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    • CommentAuthorbhv*
    • CommentTimeSep 21st 2018
    I've been surprised too. In the 50s when I grew up, the east end included about two thirds of the island and was rural. It was classified semirural when I was in college, and then suburban. When I left the area in the mid 70s the traffic was awful trying to get to work. But it seems like people stopped moving out there and went to NJ, Westchester county, and Conn. It is still quite rural on the east end. But now the east end would only include about one third to one half of the Island. Still farms, although the Long Island Duck farms are long gone. Now there are quite a few wineries on the north shore and north fork.
    A friend of mine helped engineer some of the traffic improvements, although the LIE is still the world's longest parking lot. When I go back it is easier getting around my old neighborhoods than when I left. I am tempted to move back there. But it is more expensive than California, which is stunning to contemplate.
    • CommentAuthorpaulc
    • CommentTimeSep 22nd 2018
    Yes, Long Island is very expensive. I have a few people I grew up with who still live there, my friends and family have moved away. Northern NJ is popular as is Westchester county in NY (my brother lives there and not cheap). I hear that the potatoe farms are also gone. I’ve been there twice in the past 5 years, and yes, lots of traffic.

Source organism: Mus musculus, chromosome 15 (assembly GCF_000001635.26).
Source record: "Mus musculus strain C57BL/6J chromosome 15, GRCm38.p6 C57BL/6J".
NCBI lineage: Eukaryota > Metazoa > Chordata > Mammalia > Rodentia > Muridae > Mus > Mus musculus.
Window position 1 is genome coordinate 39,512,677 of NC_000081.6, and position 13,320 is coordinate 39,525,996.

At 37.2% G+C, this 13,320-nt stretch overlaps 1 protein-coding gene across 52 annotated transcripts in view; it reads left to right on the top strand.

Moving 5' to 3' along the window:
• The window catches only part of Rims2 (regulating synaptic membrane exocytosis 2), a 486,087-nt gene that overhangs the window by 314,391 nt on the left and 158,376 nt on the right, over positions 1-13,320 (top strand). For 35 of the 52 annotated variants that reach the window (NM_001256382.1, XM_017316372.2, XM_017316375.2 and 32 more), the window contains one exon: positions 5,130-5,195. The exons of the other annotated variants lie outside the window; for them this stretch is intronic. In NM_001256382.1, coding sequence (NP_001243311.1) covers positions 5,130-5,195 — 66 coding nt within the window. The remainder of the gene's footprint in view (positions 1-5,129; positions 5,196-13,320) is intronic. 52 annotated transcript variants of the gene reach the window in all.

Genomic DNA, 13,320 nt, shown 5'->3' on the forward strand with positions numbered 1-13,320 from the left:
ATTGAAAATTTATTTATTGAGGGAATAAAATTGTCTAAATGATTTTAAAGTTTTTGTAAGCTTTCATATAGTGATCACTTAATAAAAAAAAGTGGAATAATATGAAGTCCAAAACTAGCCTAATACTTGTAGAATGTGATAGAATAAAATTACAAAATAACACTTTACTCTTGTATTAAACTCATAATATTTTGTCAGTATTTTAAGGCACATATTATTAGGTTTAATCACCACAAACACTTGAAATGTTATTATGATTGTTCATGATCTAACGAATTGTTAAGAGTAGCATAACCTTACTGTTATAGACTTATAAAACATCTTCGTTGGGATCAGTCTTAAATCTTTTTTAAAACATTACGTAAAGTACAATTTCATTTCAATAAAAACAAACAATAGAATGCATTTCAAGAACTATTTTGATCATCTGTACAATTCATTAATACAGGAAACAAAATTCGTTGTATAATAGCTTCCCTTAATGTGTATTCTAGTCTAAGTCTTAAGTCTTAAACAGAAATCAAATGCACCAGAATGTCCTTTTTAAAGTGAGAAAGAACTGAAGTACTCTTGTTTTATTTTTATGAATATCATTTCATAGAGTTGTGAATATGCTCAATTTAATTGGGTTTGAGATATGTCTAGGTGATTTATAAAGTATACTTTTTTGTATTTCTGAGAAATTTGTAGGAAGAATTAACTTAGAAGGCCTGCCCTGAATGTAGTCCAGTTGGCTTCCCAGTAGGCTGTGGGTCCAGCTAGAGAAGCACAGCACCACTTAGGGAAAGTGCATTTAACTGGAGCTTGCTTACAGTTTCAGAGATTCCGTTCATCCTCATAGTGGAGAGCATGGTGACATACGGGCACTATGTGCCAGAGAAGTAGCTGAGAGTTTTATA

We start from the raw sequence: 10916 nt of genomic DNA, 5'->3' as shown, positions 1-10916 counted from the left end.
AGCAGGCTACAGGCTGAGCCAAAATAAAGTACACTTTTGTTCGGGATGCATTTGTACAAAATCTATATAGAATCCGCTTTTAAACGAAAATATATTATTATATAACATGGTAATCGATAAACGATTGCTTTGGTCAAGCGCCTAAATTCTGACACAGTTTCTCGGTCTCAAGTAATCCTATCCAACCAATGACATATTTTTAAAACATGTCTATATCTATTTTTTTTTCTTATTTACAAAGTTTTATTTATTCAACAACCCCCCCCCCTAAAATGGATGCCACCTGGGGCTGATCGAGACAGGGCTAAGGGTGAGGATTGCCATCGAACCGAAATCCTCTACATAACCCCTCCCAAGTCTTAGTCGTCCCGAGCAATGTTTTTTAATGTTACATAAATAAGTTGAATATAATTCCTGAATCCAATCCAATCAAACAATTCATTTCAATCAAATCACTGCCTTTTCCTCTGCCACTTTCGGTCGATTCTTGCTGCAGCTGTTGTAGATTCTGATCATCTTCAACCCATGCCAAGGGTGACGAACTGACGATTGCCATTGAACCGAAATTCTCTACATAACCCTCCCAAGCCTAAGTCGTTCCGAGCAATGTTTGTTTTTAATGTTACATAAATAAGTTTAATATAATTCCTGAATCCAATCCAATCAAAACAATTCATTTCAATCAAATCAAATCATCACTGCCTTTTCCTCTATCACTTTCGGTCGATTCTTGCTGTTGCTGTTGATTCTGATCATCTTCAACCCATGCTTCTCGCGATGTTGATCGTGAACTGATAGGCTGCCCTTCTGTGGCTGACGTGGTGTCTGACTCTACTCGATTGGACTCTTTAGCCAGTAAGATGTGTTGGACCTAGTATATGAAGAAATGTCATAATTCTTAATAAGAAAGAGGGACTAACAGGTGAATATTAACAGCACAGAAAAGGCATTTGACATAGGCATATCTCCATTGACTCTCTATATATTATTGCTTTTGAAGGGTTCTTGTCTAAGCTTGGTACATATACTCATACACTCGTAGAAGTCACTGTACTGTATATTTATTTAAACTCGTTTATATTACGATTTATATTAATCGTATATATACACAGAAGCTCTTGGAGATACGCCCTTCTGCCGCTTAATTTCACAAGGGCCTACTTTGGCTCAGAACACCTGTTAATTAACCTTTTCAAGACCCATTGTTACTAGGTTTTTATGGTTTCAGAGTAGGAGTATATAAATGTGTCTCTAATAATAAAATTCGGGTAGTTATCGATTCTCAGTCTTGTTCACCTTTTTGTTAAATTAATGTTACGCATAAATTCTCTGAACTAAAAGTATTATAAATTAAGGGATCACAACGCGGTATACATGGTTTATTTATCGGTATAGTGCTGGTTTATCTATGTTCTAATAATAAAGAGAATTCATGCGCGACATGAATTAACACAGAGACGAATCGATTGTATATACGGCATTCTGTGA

• CommentAuthorbhv*
    • CommentTimeSep 22nd 2018
    Interesting you mention the potatoes. My grandfather was Quaker. He drove a horse drawn cart of seed potatoes three days from Pennsylvania to Long Island. Would have been before the depression I think. Our potatoes rivaled Idaho spuds.
    • CommentAuthorWolf
    • CommentTimeOct 1st 2018
    If I was a religious person I would see my road as a miracle and if I was a goal orientated person I would see myself as an achiever and if I was full of myself I would see this as my due and since I am none of those things, I see myself as a person on whom fortune has smiled (in this one thing).

    I honor my mom and dad by remembering them not as a shrine but as human beings and so, sympathetically and empathetically and critically, but always connected by the same foibles of living our lives. I honor my wife in the same way where her ashes are not a shrine but are her ashes put somewhere nice with things she liked around them.

    I could pull books out from parts of this road. Dialogues With Dianne might be one of those or more accurately, as Mary recently said in our phone call, an essay of the times I spoke to and wrestled with her memory. These days it would seem as strange to talk to her pictures as it would to talk to my parents. Besides, I have a direct line and if something contextual comes up I might think "that's true mom" or "remember that Dianne?" without the imagery of anyone hearing - just the connections together in spirit. In that same way I keep an eye on my widow friend who doesn't have enough and will be working past 65 to keep body and soul together. I made a promise to myself that I wouldn't let her suffer and once in a while when I think of Scott I nod that I will contribute to her welfare. She will need a new car soon and I won't wait with my will where she's just five years younger than me.